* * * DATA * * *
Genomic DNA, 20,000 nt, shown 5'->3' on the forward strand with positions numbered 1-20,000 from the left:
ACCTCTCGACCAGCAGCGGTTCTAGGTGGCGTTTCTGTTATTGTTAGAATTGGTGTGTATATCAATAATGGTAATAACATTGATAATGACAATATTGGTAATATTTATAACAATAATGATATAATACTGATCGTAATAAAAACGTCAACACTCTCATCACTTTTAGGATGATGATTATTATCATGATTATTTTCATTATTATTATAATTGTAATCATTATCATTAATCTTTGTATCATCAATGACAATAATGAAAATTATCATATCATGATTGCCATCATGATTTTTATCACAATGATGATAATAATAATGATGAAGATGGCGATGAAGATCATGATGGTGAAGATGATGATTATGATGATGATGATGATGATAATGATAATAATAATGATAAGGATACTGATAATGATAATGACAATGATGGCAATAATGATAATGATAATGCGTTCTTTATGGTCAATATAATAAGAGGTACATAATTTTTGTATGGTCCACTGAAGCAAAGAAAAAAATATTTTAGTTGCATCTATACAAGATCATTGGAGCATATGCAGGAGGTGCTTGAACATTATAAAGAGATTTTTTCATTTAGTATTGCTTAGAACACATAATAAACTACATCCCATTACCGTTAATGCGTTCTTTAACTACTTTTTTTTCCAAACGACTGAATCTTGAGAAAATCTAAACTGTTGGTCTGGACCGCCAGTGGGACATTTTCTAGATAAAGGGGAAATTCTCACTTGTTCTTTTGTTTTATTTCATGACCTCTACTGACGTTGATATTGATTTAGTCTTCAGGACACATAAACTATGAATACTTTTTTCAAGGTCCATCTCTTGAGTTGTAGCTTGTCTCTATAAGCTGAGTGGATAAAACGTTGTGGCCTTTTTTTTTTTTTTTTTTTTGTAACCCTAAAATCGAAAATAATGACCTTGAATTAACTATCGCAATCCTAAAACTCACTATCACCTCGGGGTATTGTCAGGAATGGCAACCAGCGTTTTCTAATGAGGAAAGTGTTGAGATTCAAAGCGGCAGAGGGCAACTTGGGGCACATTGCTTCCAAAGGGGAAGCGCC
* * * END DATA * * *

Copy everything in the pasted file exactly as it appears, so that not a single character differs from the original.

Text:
Genomic DNA, 20,000 nt, shown 5'->3' on the forward strand with positions numbered 1-20,000 from the left:
ACCTCTCGACCAGCAGCGGTTCTAGGTGGCGTTTCTGTTATTGTTAGAATTGGTGTGTATATCAATAATGGTAATAACATTGATAATGACAATATTGGTAATATTTATAACAATAATGATATAATACTGATCGTAATAAAAACGTCAACACTCTCATCACTTTTAGGATGATGATTATTATCATGATTATTTTCATTATTATTATAATTGTAATCATTATCATTAATCTTTGTATCATCAATGACAATAATGAAAATTATCATATCATGATTGCCATCATGATTTTTATCACAATGATGATAATAATAATGATGAAGATGGCGATGAAGATCATGATGGTGAAGATGATGATTATGATGATGATGATGATGATAATGATAATAATAATGATAAGGATACTGATAATGATAATGACAATGATGGCAATAATGATAATGATAATGCGTTCTTTATGGTCAATATAATAAGAGGTACATAATTTTTGTATGGTCCACTGAAGCAAAGAAAAAAATATTTTAGTTGCATCTATACAAGATCATTGGAGCATATGCAGGAGGTGCTTGAACATTATAAAGAGATTTTTTCATTTAGTATTGCTTAGAACACATAATAAACTACATCCCATTACCGTTAATGCGTTCTTTAACTACTTTTTTTTCCAAACGACTGAATCTTGAGAAAATCTAAACTGTTGGTCTGGACCGCCAGTGGGACATTTTCTAGATAAAGGGGAAATTCTCACTTGTTCTTTTGTTTTATTTCATGACCTCTACTGACGTTGATATTGATTTAGTCTTCAGGACACATAAACTATGAATACTTTTTTCAAGGTCCATCTCTTGAGTTGTAGCTTGTCTCTATAAGCTGAGTGGATAAAACGTTGTGGCCTTTTTTTTTTTTTTTTTTTTGTAACCCTAAAATCGAAAATAATGACCTTGAATTAACTATCGCAATCCTAAAACTCACTATCACCTCGGGGTATTGTCAGGAATGGCAACCAGCGTTTTCTAATGAGGAAAGTGTTGAGATTCAAAGCGGCAGAGGGCAACTTGGGGCACATTGCTTCCAAAGGGGAAGCGCC